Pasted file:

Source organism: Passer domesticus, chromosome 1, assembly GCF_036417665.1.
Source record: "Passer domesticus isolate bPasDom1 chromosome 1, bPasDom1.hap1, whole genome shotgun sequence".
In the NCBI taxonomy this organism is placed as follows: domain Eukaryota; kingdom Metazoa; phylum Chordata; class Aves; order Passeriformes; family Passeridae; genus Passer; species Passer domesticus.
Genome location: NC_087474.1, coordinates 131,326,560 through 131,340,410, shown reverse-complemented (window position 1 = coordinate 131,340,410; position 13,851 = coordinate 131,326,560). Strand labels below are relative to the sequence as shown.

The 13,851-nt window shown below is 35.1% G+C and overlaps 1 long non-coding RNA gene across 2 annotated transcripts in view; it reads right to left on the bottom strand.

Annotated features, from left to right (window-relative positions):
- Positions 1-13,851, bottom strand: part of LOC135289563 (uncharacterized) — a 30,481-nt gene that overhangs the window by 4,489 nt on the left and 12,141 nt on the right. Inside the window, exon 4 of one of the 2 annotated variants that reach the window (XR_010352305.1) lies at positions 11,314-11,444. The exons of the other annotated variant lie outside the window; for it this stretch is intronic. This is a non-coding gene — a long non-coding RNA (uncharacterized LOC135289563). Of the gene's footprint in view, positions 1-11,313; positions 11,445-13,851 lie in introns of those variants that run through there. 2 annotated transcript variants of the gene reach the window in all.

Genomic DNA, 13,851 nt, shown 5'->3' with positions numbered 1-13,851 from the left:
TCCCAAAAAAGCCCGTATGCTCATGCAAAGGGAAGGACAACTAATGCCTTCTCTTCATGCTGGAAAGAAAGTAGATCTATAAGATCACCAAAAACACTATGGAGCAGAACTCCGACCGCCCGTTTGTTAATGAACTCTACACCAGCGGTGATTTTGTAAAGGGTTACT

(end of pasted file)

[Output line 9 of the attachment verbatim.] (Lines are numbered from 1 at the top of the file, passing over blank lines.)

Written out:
TCCCAAAAAAGCCCGTATGCTCATGCAAAGGGAAGGACAACTAATGCCTTCTCTTCATGCTGGAAAGAAAGTAGATCTATAAGATCACCAAAAACACTATGGAGCAGAACTCCGACCGCCCGTTTGTTAATGAACTCTACACCAGCGGTGATTTTGTAAAGGGTTACT